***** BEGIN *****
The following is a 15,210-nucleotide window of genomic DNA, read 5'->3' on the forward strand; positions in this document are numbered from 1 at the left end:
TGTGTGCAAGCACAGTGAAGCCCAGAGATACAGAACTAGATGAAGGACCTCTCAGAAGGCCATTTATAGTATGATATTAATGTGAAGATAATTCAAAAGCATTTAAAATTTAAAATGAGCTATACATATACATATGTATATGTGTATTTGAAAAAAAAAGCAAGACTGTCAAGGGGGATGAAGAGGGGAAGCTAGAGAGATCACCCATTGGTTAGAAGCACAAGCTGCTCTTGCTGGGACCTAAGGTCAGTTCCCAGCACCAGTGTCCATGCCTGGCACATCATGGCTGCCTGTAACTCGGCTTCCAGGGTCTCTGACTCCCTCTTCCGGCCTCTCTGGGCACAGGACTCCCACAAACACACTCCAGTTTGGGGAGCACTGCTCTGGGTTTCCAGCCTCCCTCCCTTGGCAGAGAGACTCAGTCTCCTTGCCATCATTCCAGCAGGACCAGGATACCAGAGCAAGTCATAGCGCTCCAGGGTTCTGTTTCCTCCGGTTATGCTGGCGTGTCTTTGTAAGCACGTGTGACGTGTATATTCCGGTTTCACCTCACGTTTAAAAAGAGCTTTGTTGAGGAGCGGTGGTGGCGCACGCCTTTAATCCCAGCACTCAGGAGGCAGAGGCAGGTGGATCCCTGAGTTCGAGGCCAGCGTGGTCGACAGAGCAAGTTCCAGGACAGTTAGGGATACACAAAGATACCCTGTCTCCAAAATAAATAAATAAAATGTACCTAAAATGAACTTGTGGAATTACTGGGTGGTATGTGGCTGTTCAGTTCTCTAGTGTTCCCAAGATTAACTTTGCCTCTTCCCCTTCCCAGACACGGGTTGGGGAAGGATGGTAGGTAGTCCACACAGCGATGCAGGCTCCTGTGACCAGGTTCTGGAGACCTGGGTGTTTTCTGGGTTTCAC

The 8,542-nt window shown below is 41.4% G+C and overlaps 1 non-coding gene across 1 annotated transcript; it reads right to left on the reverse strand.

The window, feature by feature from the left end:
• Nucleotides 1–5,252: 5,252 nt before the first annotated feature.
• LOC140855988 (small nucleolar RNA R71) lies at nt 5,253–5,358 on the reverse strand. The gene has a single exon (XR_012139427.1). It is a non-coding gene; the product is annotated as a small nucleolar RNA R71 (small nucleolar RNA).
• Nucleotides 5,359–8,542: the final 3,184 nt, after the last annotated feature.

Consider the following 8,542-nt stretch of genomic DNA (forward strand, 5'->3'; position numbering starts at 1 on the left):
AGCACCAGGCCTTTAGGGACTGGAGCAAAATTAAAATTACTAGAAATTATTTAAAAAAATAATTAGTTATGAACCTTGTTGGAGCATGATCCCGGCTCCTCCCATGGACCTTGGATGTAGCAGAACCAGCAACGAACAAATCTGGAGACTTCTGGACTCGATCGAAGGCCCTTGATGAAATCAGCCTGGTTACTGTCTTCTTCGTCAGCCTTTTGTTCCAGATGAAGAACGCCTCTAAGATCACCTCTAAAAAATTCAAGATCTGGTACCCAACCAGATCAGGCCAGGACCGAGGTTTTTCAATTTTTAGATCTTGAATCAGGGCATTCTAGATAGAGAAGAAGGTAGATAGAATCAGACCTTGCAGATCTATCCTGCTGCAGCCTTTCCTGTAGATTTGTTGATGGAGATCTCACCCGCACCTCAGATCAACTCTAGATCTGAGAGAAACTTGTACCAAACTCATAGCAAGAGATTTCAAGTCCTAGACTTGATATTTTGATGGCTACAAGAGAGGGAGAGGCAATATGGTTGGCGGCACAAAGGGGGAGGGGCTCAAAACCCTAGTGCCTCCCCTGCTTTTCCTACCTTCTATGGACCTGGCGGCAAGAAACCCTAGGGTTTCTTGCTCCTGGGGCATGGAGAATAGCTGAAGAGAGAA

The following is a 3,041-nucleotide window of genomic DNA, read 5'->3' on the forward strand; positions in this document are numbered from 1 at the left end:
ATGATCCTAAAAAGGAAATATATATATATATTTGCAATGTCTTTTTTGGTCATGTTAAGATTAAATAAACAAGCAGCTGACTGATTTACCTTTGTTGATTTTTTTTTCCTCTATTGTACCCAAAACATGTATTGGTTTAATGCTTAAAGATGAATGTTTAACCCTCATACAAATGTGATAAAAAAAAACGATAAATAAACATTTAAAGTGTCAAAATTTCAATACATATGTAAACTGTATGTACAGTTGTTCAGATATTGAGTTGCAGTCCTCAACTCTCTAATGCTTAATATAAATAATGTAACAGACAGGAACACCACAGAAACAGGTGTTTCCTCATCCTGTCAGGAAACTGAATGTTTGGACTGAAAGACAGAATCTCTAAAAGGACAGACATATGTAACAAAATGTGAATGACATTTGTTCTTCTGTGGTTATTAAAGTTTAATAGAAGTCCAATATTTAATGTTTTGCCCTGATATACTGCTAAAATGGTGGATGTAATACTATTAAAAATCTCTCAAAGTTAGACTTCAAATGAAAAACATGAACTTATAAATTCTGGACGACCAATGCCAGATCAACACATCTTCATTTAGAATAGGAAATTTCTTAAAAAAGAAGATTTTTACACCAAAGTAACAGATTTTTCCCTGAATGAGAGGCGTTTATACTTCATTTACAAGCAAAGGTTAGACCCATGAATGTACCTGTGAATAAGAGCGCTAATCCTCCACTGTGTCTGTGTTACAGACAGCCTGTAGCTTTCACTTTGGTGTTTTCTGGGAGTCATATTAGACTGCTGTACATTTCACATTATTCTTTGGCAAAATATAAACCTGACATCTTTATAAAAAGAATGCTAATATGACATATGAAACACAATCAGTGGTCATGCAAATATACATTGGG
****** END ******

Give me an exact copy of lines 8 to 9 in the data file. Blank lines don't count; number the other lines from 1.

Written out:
Consider the following 8,542-nt stretch of genomic DNA (forward strand, 5'->3'; position numbering starts at 1 on the left):
AGCACCAGGCCTTTAGGGACTGGAGCAAAATTAAAATTACTAGAAATTATTTAAAAAAATAATTAGTTATGAACCTTGTTGGAGCATGATCCCGGCTCCTCCCATGGACCTTGGATGTAGCAGAACCAGCAACGAACAAATCTGGAGACTTCTGGACTCGATCGAAGGCCCTTGATGAAATCAGCCTGGTTACTGTCTTCTTCGTCAGCCTTTTGTTCCAGATGAAGAACGCCTCTAAGATCACCTCTAAAAAATTCAAGATCTGGTACCCAACCAGATCAGGCCAGGACCGAGGTTTTTCAATTTTTAGATCTTGAATCAGGGCATTCTAGATAGAGAAGAAGGTAGATAGAATCAGACCTTGCAGATCTATCCTGCTGCAGCCTTTCCTGTAGATTTGTTGATGGAGATCTCACCCGCACCTCAGATCAACTCTAGATCTGAGAGAAACTTGTACCAAACTCATAGCAAGAGATTTCAAGTCCTAGACTTGATATTTTGATGGCTACAAGAGAGGGAGAGGCAATATGGTTGGCGGCACAAAGGGGGAGGGGCTCAAAACCCTAGTGCCTCCCCTGCTTTTCCTACCTTCTATGGACCTGGCGGCAAGAAACCCTAGGGTTTCTTGCTCCTGGGGCATGGAGAATAGCTGAAGAGAGAA